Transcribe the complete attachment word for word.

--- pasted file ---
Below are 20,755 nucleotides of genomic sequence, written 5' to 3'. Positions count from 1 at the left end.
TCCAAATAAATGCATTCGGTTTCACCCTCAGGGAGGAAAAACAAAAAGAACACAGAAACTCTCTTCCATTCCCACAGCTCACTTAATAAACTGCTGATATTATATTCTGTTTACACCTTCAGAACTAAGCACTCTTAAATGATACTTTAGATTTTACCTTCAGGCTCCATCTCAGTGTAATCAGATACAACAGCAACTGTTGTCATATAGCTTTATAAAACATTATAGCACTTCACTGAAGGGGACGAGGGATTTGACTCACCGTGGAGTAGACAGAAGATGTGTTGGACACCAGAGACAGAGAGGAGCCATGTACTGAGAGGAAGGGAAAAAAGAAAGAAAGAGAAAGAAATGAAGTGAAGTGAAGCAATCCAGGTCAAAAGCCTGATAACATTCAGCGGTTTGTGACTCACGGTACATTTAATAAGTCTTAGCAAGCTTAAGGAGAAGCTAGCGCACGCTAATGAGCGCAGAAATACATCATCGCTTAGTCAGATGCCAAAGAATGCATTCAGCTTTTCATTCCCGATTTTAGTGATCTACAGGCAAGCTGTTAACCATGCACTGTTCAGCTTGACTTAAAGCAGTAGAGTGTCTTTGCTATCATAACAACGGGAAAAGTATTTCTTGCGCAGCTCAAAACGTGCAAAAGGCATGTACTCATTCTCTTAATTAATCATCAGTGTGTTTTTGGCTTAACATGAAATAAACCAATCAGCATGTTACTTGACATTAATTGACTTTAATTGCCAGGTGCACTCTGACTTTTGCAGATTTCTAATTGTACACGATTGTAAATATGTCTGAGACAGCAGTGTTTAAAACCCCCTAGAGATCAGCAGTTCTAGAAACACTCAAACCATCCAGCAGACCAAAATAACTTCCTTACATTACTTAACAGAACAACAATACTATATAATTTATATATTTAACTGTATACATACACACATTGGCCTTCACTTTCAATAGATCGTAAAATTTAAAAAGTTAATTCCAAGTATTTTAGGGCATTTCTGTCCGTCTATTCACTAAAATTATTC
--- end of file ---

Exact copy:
Below are 20,755 nucleotides of genomic sequence, written 5' to 3'. Positions count from 1 at the left end.
TCCAAATAAATGCATTCGGTTTCACCCTCAGGGAGGAAAAACAAAAAGAACACAGAAACTCTCTTCCATTCCCACAGCTCACTTAATAAACTGCTGATATTATATTCTGTTTACACCTTCAGAACTAAGCACTCTTAAATGATACTTTAGATTTTACCTTCAGGCTCCATCTCAGTGTAATCAGATACAACAGCAACTGTTGTCATATAGCTTTATAAAACATTATAGCACTTCACTGAAGGGGACGAGGGATTTGACTCACCGTGGAGTAGACAGAAGATGTGTTGGACACCAGAGACAGAGAGGAGCCATGTACTGAGAGGAAGGGAAAAAAGAAAGAAAGAGAAAGAAATGAAGTGAAGTGAAGCAATCCAGGTCAAAAGCCTGATAACATTCAGCGGTTTGTGACTCACGGTACATTTAATAAGTCTTAGCAAGCTTAAGGAGAAGCTAGCGCACGCTAATGAGCGCAGAAATACATCATCGCTTAGTCAGATGCCAAAGAATGCATTCAGCTTTTCATTCCCGATTTTAGTGATCTACAGGCAAGCTGTTAACCATGCACTGTTCAGCTTGACTTAAAGCAGTAGAGTGTCTTTGCTATCATAACAACGGGAAAAGTATTTCTTGCGCAGCTCAAAACGTGCAAAAGGCATGTACTCATTCTCTTAATTAATCATCAGTGTGTTTTTGGCTTAACATGAAATAAACCAATCAGCATGTTACTTGACATTAATTGACTTTAATTGCCAGGTGCACTCTGACTTTTGCAGATTTCTAATTGTACACGATTGTAAATATGTCTGAGACAGCAGTGTTTAAAACCCCCTAGAGATCAGCAGTTCTAGAAACACTCAAACCATCCAGCAGACCAAAATAACTTCCTTACATTACTTAACAGAACAACAATACTATATAATTTATATATTTAACTGTATACATACACACATTGGCCTTCACTTTCAATAGATCGTAAAATTTAAAAAGTTAATTCCAAGTATTTTAGGGCATTTCTGTCCGTCTATTCACTAAAATTATTC